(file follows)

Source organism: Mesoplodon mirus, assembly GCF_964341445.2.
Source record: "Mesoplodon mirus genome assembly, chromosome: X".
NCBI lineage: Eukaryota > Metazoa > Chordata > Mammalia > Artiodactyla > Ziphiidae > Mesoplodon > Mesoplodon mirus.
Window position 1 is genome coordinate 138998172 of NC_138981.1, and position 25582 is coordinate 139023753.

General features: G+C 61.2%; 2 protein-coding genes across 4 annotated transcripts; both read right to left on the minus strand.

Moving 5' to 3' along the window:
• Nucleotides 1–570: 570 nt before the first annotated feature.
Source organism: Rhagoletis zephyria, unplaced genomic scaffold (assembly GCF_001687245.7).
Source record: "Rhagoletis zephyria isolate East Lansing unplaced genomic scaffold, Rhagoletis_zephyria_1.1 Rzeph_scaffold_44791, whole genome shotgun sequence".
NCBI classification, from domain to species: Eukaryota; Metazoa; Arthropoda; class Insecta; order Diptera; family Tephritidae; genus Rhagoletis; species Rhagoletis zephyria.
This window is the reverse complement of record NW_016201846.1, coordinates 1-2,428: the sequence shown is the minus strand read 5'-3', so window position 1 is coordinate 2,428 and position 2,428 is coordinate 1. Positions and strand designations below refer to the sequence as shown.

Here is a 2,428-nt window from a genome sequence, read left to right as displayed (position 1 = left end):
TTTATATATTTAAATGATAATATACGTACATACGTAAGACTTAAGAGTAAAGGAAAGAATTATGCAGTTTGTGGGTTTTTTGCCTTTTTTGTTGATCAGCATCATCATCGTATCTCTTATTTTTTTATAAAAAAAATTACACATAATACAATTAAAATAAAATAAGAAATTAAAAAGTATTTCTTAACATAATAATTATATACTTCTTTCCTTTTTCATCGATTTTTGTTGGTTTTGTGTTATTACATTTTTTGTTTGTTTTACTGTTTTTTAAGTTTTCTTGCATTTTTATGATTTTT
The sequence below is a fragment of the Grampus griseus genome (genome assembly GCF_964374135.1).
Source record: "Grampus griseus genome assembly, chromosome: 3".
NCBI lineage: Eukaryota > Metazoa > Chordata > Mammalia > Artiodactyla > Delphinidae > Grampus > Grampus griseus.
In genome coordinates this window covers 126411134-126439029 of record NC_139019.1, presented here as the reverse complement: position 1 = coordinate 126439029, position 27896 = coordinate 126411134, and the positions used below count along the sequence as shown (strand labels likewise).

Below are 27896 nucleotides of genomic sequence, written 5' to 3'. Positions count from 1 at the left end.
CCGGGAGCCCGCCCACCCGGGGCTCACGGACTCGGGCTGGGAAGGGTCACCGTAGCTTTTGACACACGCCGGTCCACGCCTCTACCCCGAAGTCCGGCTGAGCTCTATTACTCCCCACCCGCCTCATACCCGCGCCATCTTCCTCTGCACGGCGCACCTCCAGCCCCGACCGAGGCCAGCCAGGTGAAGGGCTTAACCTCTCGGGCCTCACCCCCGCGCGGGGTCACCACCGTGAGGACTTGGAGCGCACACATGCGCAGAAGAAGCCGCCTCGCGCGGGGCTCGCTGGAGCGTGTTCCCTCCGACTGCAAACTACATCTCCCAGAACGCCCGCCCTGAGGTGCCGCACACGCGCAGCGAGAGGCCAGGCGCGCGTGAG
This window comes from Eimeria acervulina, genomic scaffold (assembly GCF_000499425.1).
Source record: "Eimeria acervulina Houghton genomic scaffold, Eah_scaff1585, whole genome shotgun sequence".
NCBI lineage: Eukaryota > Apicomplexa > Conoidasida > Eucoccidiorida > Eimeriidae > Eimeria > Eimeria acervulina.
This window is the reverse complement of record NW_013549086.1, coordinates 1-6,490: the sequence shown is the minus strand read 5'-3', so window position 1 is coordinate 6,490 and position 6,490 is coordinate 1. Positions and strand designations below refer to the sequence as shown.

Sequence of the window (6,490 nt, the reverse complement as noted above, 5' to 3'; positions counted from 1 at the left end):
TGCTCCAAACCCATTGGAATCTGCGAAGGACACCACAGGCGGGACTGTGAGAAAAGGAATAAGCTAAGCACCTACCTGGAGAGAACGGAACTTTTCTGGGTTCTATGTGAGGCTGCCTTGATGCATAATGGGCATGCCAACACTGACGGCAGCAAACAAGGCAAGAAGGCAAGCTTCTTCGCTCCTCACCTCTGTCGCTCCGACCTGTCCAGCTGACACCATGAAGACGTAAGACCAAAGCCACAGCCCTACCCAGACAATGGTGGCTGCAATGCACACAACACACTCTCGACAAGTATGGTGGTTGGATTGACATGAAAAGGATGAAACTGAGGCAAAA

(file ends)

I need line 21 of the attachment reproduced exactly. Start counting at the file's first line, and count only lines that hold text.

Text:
Source record: "Eimeria acervulina Houghton genomic scaffold, Eah_scaff1585, whole genome shotgun sequence".